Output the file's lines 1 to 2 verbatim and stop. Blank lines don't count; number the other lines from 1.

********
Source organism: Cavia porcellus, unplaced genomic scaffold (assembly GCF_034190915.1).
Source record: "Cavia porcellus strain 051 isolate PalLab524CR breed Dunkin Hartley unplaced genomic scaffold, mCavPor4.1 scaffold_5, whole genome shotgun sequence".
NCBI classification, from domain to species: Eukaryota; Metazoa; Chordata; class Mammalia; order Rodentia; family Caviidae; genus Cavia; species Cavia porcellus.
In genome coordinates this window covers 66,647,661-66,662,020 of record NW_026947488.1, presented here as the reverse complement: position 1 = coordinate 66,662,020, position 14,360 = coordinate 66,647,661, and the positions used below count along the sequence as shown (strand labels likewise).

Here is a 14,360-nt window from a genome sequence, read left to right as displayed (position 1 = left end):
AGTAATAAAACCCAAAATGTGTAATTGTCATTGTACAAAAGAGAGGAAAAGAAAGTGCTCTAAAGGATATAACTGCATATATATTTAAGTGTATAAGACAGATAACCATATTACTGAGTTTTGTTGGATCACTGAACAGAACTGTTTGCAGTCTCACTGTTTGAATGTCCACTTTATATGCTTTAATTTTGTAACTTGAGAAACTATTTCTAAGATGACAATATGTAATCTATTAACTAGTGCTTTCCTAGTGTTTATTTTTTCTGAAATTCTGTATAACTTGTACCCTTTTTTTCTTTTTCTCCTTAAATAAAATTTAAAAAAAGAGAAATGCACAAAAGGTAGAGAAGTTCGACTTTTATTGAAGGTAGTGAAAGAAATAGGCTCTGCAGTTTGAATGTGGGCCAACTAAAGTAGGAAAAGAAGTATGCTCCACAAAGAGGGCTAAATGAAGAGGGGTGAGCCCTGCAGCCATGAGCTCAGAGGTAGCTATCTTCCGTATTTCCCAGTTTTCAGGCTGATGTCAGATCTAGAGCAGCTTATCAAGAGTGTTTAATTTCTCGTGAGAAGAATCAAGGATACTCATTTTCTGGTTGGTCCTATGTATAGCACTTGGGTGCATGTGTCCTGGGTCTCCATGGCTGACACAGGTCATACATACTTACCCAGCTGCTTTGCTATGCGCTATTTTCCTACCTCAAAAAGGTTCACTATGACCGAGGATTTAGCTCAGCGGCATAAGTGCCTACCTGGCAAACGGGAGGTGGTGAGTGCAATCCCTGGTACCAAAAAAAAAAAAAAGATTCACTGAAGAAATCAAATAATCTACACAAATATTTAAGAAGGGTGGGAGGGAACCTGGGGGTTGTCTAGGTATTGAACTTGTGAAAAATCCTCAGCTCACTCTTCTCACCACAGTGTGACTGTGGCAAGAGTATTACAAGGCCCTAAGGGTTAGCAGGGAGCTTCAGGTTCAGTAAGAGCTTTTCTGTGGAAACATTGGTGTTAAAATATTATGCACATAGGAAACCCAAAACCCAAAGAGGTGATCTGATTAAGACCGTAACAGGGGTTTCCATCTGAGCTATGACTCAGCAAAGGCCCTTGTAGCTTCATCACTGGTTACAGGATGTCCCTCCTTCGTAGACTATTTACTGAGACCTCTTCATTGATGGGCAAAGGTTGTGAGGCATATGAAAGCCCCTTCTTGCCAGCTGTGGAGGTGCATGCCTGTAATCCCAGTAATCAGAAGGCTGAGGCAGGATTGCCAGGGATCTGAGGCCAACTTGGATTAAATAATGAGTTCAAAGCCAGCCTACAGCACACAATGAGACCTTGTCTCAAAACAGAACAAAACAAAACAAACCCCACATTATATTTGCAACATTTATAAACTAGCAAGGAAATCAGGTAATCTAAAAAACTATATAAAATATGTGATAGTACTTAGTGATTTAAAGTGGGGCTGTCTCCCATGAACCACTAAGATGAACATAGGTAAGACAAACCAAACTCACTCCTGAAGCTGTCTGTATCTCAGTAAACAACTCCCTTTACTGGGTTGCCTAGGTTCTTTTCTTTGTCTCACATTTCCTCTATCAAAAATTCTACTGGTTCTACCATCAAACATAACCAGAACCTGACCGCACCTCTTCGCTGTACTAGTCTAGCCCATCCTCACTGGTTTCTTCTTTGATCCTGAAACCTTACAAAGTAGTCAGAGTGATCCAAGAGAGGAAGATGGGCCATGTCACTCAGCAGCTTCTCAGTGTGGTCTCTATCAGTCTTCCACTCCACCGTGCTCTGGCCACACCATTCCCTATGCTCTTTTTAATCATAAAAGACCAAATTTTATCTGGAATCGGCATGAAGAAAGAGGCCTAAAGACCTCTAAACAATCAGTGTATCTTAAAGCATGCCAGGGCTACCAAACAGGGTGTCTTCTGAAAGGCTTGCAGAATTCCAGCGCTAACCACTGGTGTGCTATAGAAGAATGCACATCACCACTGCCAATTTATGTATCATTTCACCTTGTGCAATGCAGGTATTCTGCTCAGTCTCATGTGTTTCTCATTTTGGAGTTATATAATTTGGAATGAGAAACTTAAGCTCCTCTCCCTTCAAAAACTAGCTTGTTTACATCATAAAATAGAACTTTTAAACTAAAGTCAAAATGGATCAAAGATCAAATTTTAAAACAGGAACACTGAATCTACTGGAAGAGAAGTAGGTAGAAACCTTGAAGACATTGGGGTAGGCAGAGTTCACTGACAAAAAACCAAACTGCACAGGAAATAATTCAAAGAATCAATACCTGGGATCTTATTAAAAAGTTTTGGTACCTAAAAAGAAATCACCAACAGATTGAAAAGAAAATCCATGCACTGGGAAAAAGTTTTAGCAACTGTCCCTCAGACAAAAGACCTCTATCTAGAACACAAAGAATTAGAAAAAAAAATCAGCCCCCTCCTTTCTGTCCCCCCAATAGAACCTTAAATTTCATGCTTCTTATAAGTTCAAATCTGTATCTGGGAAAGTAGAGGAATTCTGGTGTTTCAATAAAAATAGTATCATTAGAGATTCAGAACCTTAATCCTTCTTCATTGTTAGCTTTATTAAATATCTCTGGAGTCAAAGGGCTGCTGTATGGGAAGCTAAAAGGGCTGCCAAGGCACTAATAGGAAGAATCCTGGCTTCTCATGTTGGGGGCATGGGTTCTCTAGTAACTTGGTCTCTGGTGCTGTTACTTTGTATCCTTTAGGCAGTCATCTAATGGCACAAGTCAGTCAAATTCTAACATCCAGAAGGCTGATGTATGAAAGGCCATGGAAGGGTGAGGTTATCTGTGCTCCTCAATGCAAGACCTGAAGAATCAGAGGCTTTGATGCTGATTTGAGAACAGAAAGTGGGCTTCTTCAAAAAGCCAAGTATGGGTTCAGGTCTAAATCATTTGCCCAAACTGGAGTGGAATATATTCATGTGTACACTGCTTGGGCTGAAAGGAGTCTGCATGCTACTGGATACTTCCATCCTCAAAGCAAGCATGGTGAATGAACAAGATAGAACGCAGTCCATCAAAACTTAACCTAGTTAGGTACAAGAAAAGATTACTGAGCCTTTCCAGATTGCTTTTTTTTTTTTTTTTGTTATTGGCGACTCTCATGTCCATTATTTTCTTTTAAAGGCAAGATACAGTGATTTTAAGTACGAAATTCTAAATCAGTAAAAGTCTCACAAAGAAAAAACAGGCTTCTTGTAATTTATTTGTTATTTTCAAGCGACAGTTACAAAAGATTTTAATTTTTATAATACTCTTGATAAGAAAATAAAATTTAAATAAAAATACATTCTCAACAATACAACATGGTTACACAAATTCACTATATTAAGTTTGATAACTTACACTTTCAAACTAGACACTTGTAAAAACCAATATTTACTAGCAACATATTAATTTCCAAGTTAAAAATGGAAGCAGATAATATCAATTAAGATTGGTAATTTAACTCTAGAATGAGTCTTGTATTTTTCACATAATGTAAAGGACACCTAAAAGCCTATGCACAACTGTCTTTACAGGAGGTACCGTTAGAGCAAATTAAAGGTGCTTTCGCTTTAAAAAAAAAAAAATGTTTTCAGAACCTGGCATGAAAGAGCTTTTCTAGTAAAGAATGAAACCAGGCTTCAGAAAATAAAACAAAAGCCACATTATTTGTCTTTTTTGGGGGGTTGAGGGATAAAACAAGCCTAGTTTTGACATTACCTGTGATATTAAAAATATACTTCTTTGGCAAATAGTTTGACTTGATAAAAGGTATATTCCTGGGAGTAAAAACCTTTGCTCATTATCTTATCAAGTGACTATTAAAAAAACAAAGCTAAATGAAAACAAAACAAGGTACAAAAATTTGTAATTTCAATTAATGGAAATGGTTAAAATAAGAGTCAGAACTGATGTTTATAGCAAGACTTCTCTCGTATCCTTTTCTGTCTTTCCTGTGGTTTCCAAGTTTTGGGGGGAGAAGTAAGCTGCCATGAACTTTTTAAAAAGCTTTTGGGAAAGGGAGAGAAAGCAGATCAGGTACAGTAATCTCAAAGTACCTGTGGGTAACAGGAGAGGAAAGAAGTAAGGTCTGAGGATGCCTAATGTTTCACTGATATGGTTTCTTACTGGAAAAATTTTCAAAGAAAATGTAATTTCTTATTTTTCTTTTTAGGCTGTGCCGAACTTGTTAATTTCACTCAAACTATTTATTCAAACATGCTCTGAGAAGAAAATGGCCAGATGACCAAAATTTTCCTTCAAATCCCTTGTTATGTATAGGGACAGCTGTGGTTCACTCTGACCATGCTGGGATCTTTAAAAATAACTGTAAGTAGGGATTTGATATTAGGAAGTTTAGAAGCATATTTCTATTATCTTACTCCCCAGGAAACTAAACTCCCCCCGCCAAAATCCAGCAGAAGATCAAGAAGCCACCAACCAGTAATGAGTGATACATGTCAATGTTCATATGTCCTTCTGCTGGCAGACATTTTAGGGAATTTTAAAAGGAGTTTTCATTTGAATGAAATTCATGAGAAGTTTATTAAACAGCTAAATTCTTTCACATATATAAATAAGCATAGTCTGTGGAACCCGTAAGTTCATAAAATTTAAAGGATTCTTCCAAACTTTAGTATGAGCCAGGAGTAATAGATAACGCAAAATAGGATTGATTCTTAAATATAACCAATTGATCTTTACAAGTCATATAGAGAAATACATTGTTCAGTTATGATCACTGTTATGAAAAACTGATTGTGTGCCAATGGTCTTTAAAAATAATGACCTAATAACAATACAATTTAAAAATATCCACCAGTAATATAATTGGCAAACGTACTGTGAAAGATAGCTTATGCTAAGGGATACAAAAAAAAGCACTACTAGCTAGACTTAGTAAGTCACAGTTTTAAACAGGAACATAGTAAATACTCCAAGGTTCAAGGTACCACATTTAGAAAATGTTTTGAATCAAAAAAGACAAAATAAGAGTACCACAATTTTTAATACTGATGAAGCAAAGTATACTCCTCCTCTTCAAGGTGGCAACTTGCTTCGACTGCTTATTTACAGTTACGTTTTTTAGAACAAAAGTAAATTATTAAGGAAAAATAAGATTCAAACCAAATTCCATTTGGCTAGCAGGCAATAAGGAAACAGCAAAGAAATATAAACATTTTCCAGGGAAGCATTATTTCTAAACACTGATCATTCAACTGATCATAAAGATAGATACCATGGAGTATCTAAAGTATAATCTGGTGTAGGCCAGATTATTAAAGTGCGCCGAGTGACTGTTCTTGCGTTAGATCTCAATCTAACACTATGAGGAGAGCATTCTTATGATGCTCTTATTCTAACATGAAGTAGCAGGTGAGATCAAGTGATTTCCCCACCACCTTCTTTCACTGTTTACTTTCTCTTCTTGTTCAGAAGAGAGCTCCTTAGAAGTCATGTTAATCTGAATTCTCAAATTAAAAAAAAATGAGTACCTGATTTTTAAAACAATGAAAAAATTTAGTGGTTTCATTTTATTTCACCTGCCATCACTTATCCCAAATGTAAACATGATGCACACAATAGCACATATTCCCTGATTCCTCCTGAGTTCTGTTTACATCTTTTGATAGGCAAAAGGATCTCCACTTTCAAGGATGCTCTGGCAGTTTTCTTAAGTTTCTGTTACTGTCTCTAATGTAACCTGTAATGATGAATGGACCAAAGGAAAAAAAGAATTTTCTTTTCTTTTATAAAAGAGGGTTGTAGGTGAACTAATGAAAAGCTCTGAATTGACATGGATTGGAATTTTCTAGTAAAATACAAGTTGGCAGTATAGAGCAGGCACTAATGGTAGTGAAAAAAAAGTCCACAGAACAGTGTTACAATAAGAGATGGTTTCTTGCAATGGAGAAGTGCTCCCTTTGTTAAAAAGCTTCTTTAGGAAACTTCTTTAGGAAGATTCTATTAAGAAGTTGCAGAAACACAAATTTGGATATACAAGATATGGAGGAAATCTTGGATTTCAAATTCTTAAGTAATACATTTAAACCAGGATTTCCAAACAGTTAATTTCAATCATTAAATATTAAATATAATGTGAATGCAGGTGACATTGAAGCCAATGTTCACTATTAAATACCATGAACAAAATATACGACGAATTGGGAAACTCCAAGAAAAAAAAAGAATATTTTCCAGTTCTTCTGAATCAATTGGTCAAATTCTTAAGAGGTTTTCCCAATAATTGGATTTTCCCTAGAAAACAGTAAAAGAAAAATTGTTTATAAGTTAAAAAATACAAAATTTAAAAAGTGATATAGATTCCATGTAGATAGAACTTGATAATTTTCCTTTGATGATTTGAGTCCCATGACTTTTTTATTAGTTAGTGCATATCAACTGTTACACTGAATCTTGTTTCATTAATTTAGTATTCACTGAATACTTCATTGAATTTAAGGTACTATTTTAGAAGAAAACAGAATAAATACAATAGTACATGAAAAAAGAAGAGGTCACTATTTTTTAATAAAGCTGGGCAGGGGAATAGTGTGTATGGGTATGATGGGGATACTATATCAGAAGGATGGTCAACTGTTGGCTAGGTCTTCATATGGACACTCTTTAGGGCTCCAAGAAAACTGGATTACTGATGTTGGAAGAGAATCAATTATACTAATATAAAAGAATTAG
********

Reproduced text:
Source organism: Cavia porcellus, unplaced genomic scaffold (assembly GCF_034190915.1).
Source record: "Cavia porcellus strain 051 isolate PalLab524CR breed Dunkin Hartley unplaced genomic scaffold, mCavPor4.1 scaffold_5, whole genome shotgun sequence".